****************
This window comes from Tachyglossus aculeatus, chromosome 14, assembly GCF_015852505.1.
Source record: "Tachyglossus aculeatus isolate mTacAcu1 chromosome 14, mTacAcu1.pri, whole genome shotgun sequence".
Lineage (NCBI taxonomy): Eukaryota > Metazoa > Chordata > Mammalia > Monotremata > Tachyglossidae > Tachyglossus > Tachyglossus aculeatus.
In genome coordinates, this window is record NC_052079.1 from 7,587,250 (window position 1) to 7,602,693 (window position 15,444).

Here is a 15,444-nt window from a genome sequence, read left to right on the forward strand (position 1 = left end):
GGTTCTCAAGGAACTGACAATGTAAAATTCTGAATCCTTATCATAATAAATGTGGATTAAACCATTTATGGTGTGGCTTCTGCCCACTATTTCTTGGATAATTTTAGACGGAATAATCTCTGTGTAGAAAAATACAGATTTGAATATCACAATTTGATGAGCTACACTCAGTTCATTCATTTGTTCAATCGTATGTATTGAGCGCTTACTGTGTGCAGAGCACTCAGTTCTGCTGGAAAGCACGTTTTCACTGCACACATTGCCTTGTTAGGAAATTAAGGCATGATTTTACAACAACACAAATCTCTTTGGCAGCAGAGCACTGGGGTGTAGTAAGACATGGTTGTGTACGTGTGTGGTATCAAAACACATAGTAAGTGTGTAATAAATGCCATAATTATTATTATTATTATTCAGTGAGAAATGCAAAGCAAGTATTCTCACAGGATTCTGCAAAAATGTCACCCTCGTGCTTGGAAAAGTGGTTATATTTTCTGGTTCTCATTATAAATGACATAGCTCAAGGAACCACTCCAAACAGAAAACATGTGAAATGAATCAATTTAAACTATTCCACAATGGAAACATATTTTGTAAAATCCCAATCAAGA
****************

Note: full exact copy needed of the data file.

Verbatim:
This window comes from Tachyglossus aculeatus, chromosome 14, assembly GCF_015852505.1.
Source record: "Tachyglossus aculeatus isolate mTacAcu1 chromosome 14, mTacAcu1.pri, whole genome shotgun sequence".
Lineage (NCBI taxonomy): Eukaryota > Metazoa > Chordata > Mammalia > Monotremata > Tachyglossidae > Tachyglossus > Tachyglossus aculeatus.
In genome coordinates, this window is record NC_052079.1 from 7,587,250 (window position 1) to 7,602,693 (window position 15,444).

Here is a 15,444-nt window from a genome sequence, read left to right on the forward strand (position 1 = left end):
GGTTCTCAAGGAACTGACAATGTAAAATTCTGAATCCTTATCATAATAAATGTGGATTAAACCATTTATGGTGTGGCTTCTGCCCACTATTTCTTGGATAATTTTAGACGGAATAATCTCTGTGTAGAAAAATACAGATTTGAATATCACAATTTGATGAGCTACACTCAGTTCATTCATTTGTTCAATCGTATGTATTGAGCGCTTACTGTGTGCAGAGCACTCAGTTCTGCTGGAAAGCACGTTTTCACTGCACACATTGCCTTGTTAGGAAATTAAGGCATGATTTTACAACAACACAAATCTCTTTGGCAGCAGAGCACTGGGGTGTAGTAAGACATGGTTGTGTACGTGTGTGGTATCAAAACACATAGTAAGTGTGTAATAAATGCCATAATTATTATTATTATTATTCAGTGAGAAATGCAAAGCAAGTATTCTCACAGGATTCTGCAAAAATGTCACCCTCGTGCTTGGAAAAGTGGTTATATTTTCTGGTTCTCATTATAAATGACATAGCTCAAGGAACCACTCCAAACAGAAAACATGTGAAATGAATCAATTTAAACTATTCCACAATGGAAACATATTTTGTAAAATCCCAATCAAGA